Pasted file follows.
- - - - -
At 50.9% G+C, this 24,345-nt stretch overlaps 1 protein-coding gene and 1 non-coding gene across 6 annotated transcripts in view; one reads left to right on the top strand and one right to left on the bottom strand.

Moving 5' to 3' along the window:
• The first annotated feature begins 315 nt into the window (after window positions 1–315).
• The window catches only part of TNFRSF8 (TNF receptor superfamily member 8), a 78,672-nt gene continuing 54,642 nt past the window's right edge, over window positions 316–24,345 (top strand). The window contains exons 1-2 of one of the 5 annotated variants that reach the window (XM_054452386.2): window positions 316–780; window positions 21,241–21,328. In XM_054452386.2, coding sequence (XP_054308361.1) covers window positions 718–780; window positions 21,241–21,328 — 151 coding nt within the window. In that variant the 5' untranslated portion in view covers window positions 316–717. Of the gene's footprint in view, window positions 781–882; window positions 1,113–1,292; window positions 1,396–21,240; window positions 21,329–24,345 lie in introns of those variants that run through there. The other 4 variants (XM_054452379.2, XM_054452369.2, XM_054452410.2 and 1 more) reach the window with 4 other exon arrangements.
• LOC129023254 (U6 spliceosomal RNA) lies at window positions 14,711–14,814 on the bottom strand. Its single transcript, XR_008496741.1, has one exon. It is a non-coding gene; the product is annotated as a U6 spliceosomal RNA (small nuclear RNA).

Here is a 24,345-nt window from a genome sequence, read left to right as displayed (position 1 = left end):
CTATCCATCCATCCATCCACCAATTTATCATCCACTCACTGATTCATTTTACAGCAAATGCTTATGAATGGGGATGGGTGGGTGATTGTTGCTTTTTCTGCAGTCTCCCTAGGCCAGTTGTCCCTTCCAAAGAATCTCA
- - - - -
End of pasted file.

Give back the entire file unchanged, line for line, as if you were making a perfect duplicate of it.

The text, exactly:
At 50.9% G+C, this 24,345-nt stretch overlaps 1 protein-coding gene and 1 non-coding gene across 6 annotated transcripts in view; one reads left to right on the top strand and one right to left on the bottom strand.

Moving 5' to 3' along the window:
• The first annotated feature begins 315 nt into the window (after window positions 1–315).
• The window catches only part of TNFRSF8 (TNF receptor superfamily member 8), a 78,672-nt gene continuing 54,642 nt past the window's right edge, over window positions 316–24,345 (top strand). The window contains exons 1-2 of one of the 5 annotated variants that reach the window (XM_054452386.2): window positions 316–780; window positions 21,241–21,328. In XM_054452386.2, coding sequence (XP_054308361.1) covers window positions 718–780; window positions 21,241–21,328 — 151 coding nt within the window. In that variant the 5' untranslated portion in view covers window positions 316–717. Of the gene's footprint in view, window positions 781–882; window positions 1,113–1,292; window positions 1,396–21,240; window positions 21,329–24,345 lie in introns of those variants that run through there. The other 4 variants (XM_054452379.2, XM_054452369.2, XM_054452410.2 and 1 more) reach the window with 4 other exon arrangements.
• LOC129023254 (U6 spliceosomal RNA) lies at window positions 14,711–14,814 on the bottom strand. Its single transcript, XR_008496741.1, has one exon. It is a non-coding gene; the product is annotated as a U6 spliceosomal RNA (small nuclear RNA).

Here is a 24,345-nt window from a genome sequence, read left to right as displayed (position 1 = left end):
CTATCCATCCATCCATCCACCAATTTATCATCCACTCACTGATTCATTTTACAGCAAATGCTTATGAATGGGGATGGGTGGGTGATTGTTGCTTTTTCTGCAGTCTCCCTAGGCCAGTTGTCCCTTCCAAAGAATCTCA